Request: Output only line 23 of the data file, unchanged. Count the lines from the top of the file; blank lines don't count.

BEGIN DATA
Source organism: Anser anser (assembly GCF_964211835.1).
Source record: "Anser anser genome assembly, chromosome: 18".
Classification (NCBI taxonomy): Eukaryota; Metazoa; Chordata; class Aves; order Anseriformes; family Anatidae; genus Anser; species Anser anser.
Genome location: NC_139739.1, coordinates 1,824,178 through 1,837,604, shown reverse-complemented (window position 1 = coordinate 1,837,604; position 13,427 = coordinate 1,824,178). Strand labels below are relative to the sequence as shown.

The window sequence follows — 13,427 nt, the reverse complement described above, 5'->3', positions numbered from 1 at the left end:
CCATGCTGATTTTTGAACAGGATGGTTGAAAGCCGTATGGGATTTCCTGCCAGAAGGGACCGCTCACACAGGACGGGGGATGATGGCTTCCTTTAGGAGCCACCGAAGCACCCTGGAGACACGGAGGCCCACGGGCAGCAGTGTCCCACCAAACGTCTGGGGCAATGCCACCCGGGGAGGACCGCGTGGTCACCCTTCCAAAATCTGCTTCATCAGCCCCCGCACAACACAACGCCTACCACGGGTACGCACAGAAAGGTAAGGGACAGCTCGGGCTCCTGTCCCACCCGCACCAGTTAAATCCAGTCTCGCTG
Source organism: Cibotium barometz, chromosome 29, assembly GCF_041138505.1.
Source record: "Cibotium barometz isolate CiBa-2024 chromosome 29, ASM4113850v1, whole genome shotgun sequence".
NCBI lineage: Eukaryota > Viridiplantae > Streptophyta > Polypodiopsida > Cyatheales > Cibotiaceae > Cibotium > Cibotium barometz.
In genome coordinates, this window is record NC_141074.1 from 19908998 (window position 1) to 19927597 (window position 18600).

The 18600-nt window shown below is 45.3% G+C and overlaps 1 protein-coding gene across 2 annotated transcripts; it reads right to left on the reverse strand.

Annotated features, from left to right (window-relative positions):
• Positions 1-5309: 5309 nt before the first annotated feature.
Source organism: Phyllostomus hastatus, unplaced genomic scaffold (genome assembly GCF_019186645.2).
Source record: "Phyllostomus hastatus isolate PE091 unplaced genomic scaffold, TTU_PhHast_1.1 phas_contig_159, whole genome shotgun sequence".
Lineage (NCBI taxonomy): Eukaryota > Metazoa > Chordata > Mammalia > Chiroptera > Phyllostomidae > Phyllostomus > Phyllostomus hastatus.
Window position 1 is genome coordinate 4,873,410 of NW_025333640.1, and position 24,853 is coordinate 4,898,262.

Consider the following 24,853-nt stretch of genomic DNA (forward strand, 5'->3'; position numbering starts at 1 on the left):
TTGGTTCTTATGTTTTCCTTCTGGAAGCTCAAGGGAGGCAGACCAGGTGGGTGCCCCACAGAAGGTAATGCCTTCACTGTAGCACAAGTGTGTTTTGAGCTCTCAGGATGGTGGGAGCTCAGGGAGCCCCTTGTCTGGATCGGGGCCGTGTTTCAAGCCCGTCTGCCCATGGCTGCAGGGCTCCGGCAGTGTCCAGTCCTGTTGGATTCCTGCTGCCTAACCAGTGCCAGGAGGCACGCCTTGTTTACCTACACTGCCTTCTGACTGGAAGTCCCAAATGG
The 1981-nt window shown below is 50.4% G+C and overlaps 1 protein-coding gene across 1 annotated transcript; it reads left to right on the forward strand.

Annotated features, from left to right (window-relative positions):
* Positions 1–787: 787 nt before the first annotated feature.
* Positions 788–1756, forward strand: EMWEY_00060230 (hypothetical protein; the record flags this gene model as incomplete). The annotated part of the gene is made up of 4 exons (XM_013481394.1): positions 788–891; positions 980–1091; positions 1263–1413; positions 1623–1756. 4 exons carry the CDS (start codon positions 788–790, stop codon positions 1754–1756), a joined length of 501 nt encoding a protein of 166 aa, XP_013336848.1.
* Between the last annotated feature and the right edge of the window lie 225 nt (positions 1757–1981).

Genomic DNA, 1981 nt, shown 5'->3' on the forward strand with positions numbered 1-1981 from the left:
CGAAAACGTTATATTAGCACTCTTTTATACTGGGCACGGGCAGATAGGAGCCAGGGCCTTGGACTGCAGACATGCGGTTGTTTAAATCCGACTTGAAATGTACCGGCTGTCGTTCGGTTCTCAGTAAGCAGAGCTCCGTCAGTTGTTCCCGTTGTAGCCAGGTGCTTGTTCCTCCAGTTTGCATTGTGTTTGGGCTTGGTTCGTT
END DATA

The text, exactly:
* Positions 788–1756, forward strand: EMWEY_00060230 (hypothetical protein; the record flags this gene model as incomplete). The annotated part of the gene is made up of 4 exons (XM_013481394.1): positions 788–891; positions 980–1091; positions 1263–1413; positions 1623–1756. 4 exons carry the CDS (start codon positions 788–790, stop codon positions 1754–1756), a joined length of 501 nt encoding a protein of 166 aa, XP_013336848.1.